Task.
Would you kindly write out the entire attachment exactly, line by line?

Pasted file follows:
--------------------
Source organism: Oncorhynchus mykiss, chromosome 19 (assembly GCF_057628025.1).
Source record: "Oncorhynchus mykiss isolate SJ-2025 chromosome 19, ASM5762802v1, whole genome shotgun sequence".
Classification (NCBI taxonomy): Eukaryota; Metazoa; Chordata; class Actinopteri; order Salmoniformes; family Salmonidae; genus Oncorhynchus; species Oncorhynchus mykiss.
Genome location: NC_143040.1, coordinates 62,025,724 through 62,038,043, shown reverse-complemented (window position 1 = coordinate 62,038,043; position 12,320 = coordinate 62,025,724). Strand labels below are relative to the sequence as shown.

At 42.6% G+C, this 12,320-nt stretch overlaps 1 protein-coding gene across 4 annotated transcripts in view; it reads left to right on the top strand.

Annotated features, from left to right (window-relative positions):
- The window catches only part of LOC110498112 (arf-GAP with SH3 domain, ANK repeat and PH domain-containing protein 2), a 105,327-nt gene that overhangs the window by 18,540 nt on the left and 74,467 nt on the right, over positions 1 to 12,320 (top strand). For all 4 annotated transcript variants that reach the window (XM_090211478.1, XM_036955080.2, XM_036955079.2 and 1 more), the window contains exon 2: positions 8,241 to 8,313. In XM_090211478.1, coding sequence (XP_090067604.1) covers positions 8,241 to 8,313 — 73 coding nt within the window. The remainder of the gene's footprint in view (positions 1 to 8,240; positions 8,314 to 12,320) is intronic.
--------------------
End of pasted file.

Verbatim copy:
Source organism: Oncorhynchus mykiss, chromosome 19 (assembly GCF_057628025.1).
Source record: "Oncorhynchus mykiss isolate SJ-2025 chromosome 19, ASM5762802v1, whole genome shotgun sequence".
Classification (NCBI taxonomy): Eukaryota; Metazoa; Chordata; class Actinopteri; order Salmoniformes; family Salmonidae; genus Oncorhynchus; species Oncorhynchus mykiss.
Genome location: NC_143040.1, coordinates 62,025,724 through 62,038,043, shown reverse-complemented (window position 1 = coordinate 62,038,043; position 12,320 = coordinate 62,025,724). Strand labels below are relative to the sequence as shown.

At 42.6% G+C, this 12,320-nt stretch overlaps 1 protein-coding gene across 4 annotated transcripts in view; it reads left to right on the top strand.

Annotated features, from left to right (window-relative positions):
- The window catches only part of LOC110498112 (arf-GAP with SH3 domain, ANK repeat and PH domain-containing protein 2), a 105,327-nt gene that overhangs the window by 18,540 nt on the left and 74,467 nt on the right, over positions 1 to 12,320 (top strand). For all 4 annotated transcript variants that reach the window (XM_090211478.1, XM_036955080.2, XM_036955079.2 and 1 more), the window contains exon 2: positions 8,241 to 8,313. In XM_090211478.1, coding sequence (XP_090067604.1) covers positions 8,241 to 8,313 — 73 coding nt within the window. The remainder of the gene's footprint in view (positions 1 to 8,240; positions 8,314 to 12,320) is intronic.